More Stuff That Works – RV Black Water Macerator Pump

An RV black water macerator pump is not something you use while staying at a typical full service campsite. This device IS beyond handy while parking in places like the driveway of friends and relatives without RV hookups. At our current stop, we are parked in a horse corral behind a bunkhouse. The macerator works by sucking the black water yuck out through a macerator that resembles a garbage disposal in a sink. By first macerating the yuck, you get a uniform stinky liquid that can easily go into any toilet, sink or other direct connection to the sewer system. Warning, it will stink until the brown water is gone. We are dumping into the toilet of the bunkhouse. It stinks until we’re done and the toilet is flushed. Since we are also showering in the bunkhouse, we only need to empty the black water once a week. We are using our trailer to work and cook in while we stay, so this means we can also use the bathroom in the trailer without worrying about how to dump. We have also used the macerator while boon docking to dump before pulling out. (Always check first, especially in the north, to make sure you are not dumping your raw sewage into a rainwater disposal.)

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The macerator itself fits into a nice little black box in which I also keep a dedicated needle nose plier, a spare fuse, and a container of sanitizing gel. I also recommend having two sets of spare impeller parts. The impeller has a bad habit of failing without warning and this is one job you don’t want to be stuck waiting for spare parts for. One spare part is seen with the macerator box. I have had to replace the impeller twice in five years. Spare parts are available only when ordered on line. Replacing it is actually relatively easy as long as you make note of how you took it apart so that you can put it back together the same way.

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Standard RV sewer outlet. We arrived in heavy rain and trailer sunk. Normally it’s not that low to the ground. We are using the $39 sewer cap add on since I toasted our grey water valve by trying to force it while frozen last year in Washington state. We were quoted $400 for replacing the grey water valve so we decided to just add this thing on instead. I recommend this addition as one of one’s must have spare parts, just in case you are ever left with damaged valves and need to move without dripping all over the highway.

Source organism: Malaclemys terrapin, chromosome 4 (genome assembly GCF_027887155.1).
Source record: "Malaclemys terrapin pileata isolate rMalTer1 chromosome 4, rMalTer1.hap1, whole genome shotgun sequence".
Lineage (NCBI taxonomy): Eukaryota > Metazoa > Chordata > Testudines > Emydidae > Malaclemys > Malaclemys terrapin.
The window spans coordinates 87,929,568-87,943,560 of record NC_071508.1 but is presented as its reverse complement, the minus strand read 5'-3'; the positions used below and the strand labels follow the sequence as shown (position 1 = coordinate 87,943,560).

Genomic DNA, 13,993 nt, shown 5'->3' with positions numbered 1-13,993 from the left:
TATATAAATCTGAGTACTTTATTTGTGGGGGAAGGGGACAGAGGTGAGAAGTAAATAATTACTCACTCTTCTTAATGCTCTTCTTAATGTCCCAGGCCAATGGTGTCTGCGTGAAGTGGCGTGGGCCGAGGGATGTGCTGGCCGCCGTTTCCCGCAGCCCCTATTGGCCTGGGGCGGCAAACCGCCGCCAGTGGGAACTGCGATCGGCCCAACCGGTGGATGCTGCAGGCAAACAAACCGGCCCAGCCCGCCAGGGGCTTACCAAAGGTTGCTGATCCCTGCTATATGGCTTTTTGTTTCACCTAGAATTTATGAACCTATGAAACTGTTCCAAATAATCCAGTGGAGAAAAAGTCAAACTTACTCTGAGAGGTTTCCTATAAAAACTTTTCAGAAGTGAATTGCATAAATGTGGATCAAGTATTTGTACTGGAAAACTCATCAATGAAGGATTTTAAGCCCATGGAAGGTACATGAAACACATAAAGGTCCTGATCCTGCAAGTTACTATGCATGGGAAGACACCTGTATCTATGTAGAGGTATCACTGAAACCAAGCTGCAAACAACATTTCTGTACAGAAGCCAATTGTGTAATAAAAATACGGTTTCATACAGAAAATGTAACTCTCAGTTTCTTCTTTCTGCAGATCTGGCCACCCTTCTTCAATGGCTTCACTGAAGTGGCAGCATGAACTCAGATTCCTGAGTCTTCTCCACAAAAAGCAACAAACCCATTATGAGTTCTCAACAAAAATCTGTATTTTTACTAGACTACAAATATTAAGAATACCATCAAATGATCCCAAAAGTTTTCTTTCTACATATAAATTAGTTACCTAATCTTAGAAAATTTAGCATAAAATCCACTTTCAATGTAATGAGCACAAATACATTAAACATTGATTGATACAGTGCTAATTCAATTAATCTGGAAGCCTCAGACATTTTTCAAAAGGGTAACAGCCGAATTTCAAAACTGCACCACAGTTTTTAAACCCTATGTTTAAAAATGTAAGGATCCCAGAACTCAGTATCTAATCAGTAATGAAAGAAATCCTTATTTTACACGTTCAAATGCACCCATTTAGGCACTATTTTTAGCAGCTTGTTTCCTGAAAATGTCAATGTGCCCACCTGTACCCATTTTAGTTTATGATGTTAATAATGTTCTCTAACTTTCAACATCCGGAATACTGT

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The macerator is hooked up with fresh water intake on one side a standard hose. The fresh water intake has its own flow control valve (green in this picture). The output side connects to a standard garden hose. The manufacturers recommends no more than 50ft of hose but we have found it works just fine with 100 ft. We hook up to the batteries in the front box. The handle control has a fuse in it so if you hook it up backwards the fuse burns out instead of the device. Idiot proof. I keep a box of spare fuses and one in the macerator box because of my own idiot moments.

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The procedure is open the black water and grey water valves first and let the grey water back flush into the black water side. This prevents clogging and makes sure there is enough liquid for the macerator to macerate the solids. After a couple of minutes, when the glugging mix noise stops, start the motor. The mixture is sucked out. The pump noise changes when it has no water. The pump requires flowing water to stay cool so you need to shut it off as soon as the yuck is pumped out to avoid burning out the motor. Close the black water valve and then open fresh water intake valve to backfill the grey water side with fresh water. Run the pump to clean. Close the grey water valve. The repeat the flush for macerator. If you let the fresh water intake run through the pump until the hose is thoroughly flushed as well, life is much more pleasant at disconnect time. (If I am camping at a place without a fresh water connection I will take a shower with the plug in tub and after pumping out the black water, close the black water valve, and pull the plug using the shower water in the tub for the flush.)

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As you can see from this photo, if properly flushed using the fresh water intake valve, you are not stuck with anything too yucky when you take the macerator off. However there is always some hair that needs to be removed. This is what the dedicated needle nose pliers are for. (The pliers are handy for changing the fuse when I am idiot too.) Repacking all the wiring is the hardest part. Elapsed time is typically 20 minutes from start to finish.

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About tumbleweedstumbling

I have three blogs, embryogenesis explained, tumbleweed tumbling AND fulltimetumbleweed. I am a scientist, and my husband and I have written a book which will be published soon by World Scientific Publishing called Embryogensis Explained. Full time tumbleweed was my first blog which I worked on during five years of living full time in a travel trailer. I have now retired that blog in favour of Tumbleweeds Tumbling since we bought a stick house in April 2015 and are no longer full-time. I have a blended family of five sons and one daughter, all grown up now. I am (step)grandmother to nine boys and one girl. My husband and I have two dogs and a cat. We spend summers in Manitoba, Canada, in a 480 square foot house on a half acre of land in the tiny town of Alonsa. We spend winters in the USA. My husband is retired and being a US citizen, he does volunteer work in winters for Gulf Specimen Marine Lab in Panacea Florida as their emeritus. I retired in Sept 2013 and so far I am loving it.
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